So what if they copied; whatever; fuggettaboutit.

The IP bar deserves to be commended for its studied efforts protecting the IP of the businesses, innovators and artisans of our Country.  Instead, the legal protections sewn around IP appear to provoke more criticism of U.S. patents and copyrights, and to foment calls to slacken the bonds permitted by Art. I, Sect. 8, clause 8.

Much of critique is aimed at Congress or the Courts, but there too are some who suggest tossing away long-standing IP principles.  Some critics are idle bloggers or academics, but other voices carry more weight.  Here are some striking remarks by one worthy observer.  A “plagiarized passage in a published work can increase the pleasure of the reader.”  The “amount of sheer originality in literature and the arts is greatly exaggerated.”  “[O]ur broad and strict copyright laws …stifle creativity.”

These passages are taken from “In Defense of Plagiarism” by noted Federal Judge, Richard A. Posner, in the Jan. 29th edition of Forbes.  His Honor makes three proposals: stop extending copyright terms, add an intent element to infringement, and provide remedies only for proven harm to the “source, a competitor or an audience.”  Posner’s money quote is “No harm, no foul is what the law ought to be.”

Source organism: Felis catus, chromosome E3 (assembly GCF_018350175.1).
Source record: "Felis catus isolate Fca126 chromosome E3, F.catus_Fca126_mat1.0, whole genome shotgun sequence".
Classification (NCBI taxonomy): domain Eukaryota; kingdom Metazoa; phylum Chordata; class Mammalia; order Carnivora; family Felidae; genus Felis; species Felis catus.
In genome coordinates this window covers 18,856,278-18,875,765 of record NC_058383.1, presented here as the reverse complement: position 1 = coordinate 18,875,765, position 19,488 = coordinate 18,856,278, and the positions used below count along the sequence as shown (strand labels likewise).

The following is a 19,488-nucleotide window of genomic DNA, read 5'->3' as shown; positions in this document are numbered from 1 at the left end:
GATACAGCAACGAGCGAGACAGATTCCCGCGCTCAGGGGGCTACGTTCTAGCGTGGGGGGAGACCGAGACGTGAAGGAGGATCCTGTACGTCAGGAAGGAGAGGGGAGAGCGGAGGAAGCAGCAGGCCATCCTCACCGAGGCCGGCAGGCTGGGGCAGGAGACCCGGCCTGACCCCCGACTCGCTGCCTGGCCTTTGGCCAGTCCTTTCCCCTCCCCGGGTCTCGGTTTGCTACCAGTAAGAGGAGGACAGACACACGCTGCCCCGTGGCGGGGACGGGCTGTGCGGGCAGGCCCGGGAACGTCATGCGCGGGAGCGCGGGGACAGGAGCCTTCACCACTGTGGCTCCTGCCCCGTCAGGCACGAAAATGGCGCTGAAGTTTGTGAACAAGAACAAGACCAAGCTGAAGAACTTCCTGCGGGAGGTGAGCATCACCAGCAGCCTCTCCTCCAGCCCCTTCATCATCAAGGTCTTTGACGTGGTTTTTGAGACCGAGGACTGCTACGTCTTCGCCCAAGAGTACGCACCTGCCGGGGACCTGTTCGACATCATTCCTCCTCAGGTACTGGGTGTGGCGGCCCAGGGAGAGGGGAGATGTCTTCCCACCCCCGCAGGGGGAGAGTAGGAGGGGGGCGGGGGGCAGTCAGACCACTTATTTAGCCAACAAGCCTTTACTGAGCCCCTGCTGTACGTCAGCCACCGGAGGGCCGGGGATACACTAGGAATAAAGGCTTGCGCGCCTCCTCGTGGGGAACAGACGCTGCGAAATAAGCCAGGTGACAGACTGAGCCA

Many may agree that legislating term extensions to existing copyrights does not serve the public good.  Posner may have that right, but it gets overshadowed by his suggestion to “bring in the concept of fraud,” to the copyright law “with its connotation of harming”.  Posner’s thesis is that copying has benign forms, “If copying is not fraudulent” and “if it thus is harmless” then why should it be “a reprobated form of copying.”  Because it is unoriginally wrong?

He adds many examples of now-famous persons who were copyists, who in his opinion, improved on the original.  Posner claims that Manet “borrowed the woman’s pose” in his painting of “Olympia” from the master Titian’s “Venus of Urbino.”  Dear Judge Posner, naked women reclined in repose might look all the same through your spectacles, but the keen eyes of others never would mistake the lissome Olympia for the full-figured Venus.  So too, no studied reader would confuse Plutarch’s “Mark Antony” with either of the retellings written by Shakespeare and by Sir Thomas North.  Again, tales of one figure in history tend to have shared content, or their tale would not be true to history.

Judge Posner, in my humble view, suggests a copyright regime built in honor of established authors.  If the work of unknowns can serve as the inspiration for others to “improve the original” then they are certain to remain unknowns.  Posner justifies his no-harm, no-foul thesis with the notion that “plagiarism is ubiquitous in Western culture.”  That same point of reference may be a solid rationale for granting copyrights, for “limited Times to Authors,” which are enforceable with remedies not excused by a lack of fraudulent intent or an absence of provable harm.